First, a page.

We all know the saying “It’s not what you know, it’s who you know.” Or the phrase “He slept his way to the top.” Meaning someone bypassed the traditional route of hard work, trial and error and made it – reached a goal the rest of the world has to work to earn.
My father had a saying “If you can’t carry the gear, you’re not ready to dive.”
Scuba diving was a hobby of his, and he was a diving instructor in his spare time. It was his philosophy that if you weren’t strong enough to carry your tanks, weights, and gear on dry land – and if you didn’t have the understanding of how to care for the equipment – then you weren’t ready to go diving. No one was going to carry those tanks for you, either into or out of the water. If you’ve never had the pleasure, let me assure you – those tanks are heavy. This was the 1970’s, they were metal, and if you wanted to go down for any interesting length of time, you had two of them. Then there were the lead weights of your belt, add to that the discomfort of a full-body wetsuit (crucial here in the cold waters).
But once you could manage them – when you were strong enough and knowledgeable enough – you were in for a great dive.
Not long ago, I saw a writer make it to the top. This person had done the writing, and entered the fray of querying agents, suffering the plethora of rejections that is the common plight of our kind. But then, out of the blue for those of us observing, someone came along, picked up this writer’s tanks and gear, and carried them to an agent, and a contract.
While the rest of us stood on the beach, sweating under the weight of our tanks, this writer got a lift. And I can admit, that bothered me. Still does. I’d be willing to bet it bothered more than a few people, but all we could do was offer up the golf-clap of congratulations and keep huffing our own tanks toward the beach.
And that got me thinking about how the dive was going to be that much sweeter for me having to carry my own gear. How finally landing an agent, then a publishing contract, will feel that much more significant knowing I had to do it the hard way. The way 99 percent of us have to go about it. Writing the novels, sweating over the queries, putting in the long hours of agent research, then suffering the rejections until finally, one day, one novel makes it, and pulls me into the ranks of the Traditionally Published.
That’s not to say we don’t get help along the way. Writers are pretty good about helping our kind, offering up suggestions, help, critiques, advice, and a general sense of community. We’re all in this dive together, carrying the same gear toward the same beach. And when one of us makes it to the water, we all cheer, because we know how long that haul was, and how hard the going had been, and we’re thrilled to see members of the group making it – it gives us hope that we, too, will soon be getting wet (or read, if you’re not following my analogy).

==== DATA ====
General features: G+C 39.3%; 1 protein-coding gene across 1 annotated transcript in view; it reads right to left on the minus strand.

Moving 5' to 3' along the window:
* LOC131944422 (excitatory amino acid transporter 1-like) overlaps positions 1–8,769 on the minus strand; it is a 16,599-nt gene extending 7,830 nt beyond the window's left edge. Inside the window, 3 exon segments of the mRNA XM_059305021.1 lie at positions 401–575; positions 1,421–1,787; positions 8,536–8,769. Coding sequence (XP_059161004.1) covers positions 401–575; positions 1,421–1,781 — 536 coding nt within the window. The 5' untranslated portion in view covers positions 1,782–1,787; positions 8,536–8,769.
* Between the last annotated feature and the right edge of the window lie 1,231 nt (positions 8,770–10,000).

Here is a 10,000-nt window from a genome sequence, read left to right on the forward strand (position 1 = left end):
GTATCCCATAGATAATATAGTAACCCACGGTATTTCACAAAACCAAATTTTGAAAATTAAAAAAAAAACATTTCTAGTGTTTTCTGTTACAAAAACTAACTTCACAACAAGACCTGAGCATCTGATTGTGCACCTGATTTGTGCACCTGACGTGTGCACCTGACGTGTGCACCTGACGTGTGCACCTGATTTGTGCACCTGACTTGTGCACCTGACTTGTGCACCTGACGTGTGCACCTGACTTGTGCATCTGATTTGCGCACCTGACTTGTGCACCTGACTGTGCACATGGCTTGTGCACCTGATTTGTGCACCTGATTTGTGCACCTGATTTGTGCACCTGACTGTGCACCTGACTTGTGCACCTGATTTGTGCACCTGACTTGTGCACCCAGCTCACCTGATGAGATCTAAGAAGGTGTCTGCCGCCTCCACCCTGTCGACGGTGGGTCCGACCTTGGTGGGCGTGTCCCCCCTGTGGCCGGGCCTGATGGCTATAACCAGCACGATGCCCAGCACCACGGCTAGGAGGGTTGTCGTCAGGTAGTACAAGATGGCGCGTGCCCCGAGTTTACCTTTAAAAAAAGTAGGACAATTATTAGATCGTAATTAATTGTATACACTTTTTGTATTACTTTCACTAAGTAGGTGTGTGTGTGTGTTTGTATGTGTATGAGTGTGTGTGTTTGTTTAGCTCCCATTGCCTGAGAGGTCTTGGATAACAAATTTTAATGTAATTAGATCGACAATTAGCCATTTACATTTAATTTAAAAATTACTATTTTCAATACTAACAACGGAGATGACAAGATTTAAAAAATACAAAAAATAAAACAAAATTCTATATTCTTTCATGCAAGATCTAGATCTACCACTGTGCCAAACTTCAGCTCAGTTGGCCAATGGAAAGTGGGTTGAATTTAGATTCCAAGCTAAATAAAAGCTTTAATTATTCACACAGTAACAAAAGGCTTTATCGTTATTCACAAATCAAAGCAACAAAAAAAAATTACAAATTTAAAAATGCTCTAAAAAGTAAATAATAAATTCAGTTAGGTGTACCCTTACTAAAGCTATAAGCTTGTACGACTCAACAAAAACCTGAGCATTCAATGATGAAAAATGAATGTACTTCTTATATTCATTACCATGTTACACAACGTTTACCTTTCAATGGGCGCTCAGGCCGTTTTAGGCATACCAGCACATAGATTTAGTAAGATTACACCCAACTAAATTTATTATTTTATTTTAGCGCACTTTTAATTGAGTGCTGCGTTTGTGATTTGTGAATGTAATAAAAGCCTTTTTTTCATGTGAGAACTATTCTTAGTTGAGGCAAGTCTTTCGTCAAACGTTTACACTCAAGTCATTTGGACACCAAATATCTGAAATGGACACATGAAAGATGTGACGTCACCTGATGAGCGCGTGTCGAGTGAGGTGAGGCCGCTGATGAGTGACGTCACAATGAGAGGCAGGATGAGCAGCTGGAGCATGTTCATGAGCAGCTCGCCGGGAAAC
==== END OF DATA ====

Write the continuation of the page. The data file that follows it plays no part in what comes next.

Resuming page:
Does that mean, if I got a call from my cousin’s friend’s wife’s stepsister’s brother, who was a published author, and he said he could get my manuscript read by his stellar agent – then win me a contract with said agent – that I would refuse?
I’m not stupid.
But would it taste as sweet to win that way? Would I have pride in my efforts, and be able to encourage my fellow writers to keep the faith, keep working hard, keep writing those stellar novels, and one day you’ll make it there too? Could I continue to champion traditional efforts, then admit that I got there riding someone’s coattails?
I know myself too well. I’d be thrilled to make it. I’d be giddy at seeing my novel in print, on the shelves at Barnes & Nobel. But if a hopeful new writer asked my advice – how’d I get where I was . . .
Could you answer that? Could you encourage hopeful writers to work hard, query many, take heart after rejections, and continue to write the good write ? You’ve made it now, but you can’t carry all their gear, even if you wanted to try. You probably wouldn’t refuse if someone came along and offered to help – you’ve been sweating and struggling so long, and that water looks so nice! But would you enjoy the dive as much, knowing you had help your fellow divers didn’t need? Knowing they got there under their own steam?
Of course, my father had another saying, whenever we were out on the boat and he saw a bigger, nicer boat go by. “I wish I had that boat, and he had a feather up his ass. Then we’d both be tickled.”